Here is where the happy accident comes in. I did not realize that the proper way to use the wax is to apply a CLEAR layer of wax, then do the dark wax layer. So I started with the dark wax. It was dark, alright. Deciding there was not much to do but try to see it through, I lightly sanded it with sand paper. Then life happened for about a day. I kept walking by it, thinking about it. I grew to really like it as is. So I finished it off with another coat of clear wax – the proper way this time. After I applied the dark wax, I found this tutorial very helpful, I highly recommend it if you are new to chalk paint and wax. Just watch it before you start (unlike me).
To make the table top, Steve and I started with this idea from Young House Love. We don’t have a Kreg Jig, so we glued five boards together (two different widths) to get a top that was the correct size. Unfortunately, the glue was visible between the boards and the boards were not completely even with each other. I tried sanding it down, but I was getting no where fast. We finally called a local woodworking company to see if we could run it through their planer (we needed one that was about 25″ wide, like this). They were SO sweet and let us drop it off. Once they had the planer running for another project, they just passed our top through. They did not even charge us – isn’t that so kind?!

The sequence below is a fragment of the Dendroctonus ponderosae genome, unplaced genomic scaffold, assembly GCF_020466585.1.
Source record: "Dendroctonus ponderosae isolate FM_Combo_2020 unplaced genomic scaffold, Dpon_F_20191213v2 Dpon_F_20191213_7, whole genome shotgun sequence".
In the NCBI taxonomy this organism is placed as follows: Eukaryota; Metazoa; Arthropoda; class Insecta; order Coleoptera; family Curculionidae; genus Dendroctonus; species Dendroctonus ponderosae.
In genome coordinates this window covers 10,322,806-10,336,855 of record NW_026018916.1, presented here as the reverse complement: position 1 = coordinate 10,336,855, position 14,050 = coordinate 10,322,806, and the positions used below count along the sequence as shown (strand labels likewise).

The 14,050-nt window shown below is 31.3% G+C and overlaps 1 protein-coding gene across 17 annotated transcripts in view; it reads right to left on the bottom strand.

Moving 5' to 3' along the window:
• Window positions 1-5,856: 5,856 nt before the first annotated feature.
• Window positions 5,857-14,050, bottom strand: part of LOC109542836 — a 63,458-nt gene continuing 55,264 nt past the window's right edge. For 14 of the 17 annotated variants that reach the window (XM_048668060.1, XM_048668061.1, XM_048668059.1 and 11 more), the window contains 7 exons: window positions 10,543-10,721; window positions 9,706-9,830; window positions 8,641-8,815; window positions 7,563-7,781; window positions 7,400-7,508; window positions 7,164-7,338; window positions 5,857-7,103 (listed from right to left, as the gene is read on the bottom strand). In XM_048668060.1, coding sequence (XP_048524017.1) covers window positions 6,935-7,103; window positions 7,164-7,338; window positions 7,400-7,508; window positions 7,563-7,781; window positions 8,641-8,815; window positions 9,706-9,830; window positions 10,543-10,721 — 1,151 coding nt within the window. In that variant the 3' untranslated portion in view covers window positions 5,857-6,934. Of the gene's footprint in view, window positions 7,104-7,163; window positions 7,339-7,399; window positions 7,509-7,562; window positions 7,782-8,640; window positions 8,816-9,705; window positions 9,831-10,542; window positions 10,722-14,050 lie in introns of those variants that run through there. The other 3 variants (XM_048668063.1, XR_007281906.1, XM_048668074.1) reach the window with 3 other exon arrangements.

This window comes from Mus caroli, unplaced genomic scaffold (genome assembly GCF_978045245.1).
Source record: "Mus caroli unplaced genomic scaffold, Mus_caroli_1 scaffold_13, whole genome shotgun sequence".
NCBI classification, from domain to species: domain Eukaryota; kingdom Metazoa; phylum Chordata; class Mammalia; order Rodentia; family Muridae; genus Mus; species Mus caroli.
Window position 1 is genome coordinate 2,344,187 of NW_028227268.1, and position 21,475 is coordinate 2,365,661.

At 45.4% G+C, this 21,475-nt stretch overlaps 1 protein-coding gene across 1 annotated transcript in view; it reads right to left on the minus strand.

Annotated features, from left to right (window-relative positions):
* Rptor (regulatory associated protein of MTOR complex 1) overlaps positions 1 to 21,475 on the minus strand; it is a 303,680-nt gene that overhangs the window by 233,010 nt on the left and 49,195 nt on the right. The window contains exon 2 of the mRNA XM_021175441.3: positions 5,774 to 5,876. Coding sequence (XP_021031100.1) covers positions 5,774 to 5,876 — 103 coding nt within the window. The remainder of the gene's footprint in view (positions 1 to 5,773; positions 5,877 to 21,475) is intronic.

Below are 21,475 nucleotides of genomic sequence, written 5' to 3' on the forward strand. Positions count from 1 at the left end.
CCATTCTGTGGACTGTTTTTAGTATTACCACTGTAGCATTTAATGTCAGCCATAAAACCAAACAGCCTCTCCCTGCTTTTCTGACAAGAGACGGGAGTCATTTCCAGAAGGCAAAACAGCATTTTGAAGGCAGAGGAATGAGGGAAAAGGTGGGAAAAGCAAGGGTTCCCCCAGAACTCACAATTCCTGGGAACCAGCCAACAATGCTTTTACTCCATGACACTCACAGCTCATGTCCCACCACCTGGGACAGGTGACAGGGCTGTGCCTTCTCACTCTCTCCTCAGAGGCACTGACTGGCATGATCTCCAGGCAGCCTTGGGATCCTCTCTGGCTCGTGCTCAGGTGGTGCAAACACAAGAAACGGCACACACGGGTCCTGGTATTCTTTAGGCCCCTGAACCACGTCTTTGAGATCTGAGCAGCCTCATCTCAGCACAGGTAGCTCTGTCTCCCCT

Lucky for us the planer did the trick and the top was as flat as could be. We used a router to shape the edges and sanded everything smooth.
After 1 coat of wood conditioner, 2 coats of Minwax Dark Walnut stain and 4 coats of Minwax Polycrylic in Satin, we had our finished table top. We nailed the top to the table because the top of the table has a smooth, painted surface and we were worried that wood glue would not adhere well. You can see the small nail holes if you look closely, but we filled them with wood putty and honestly, this table is covered in toys 90% of the time, so it is not a big issue for this piece.
I wanted to make the top a bit bigger because (1) it made sense for the structure of the table and (2) it gives the kids a little more play surface. When dragons are chasing your hero, it is nice to be able to take one more step before falling off into the hot lava, you know what I mean? We purchased a long trim piece that I stained and sealed at the same time I finished the table top and we nailed that around the table, up next to the new top. This helps the transition between the new top and the original table.
- wood boards (we were able to use two 8′ board to make the top – one 1×6″and another 1×8″) $22.98
- pine molding base shoe trim 12′ long went around the table $3.44
- Annie Sloan Chalk Paint in Duck Egg Blue $35 (with lots left over for other projects)
- we already had the wood conditioner, stain, polycrylic, brushes, rags and wood glue on hand
- we also had the Dark Wax and Clear Wax (these cost about $25 each, but will last you a long time if you use it correctly)
Not too shabby on price, and I feel like an old friend has a new look and gets to stay with us for a good while longer.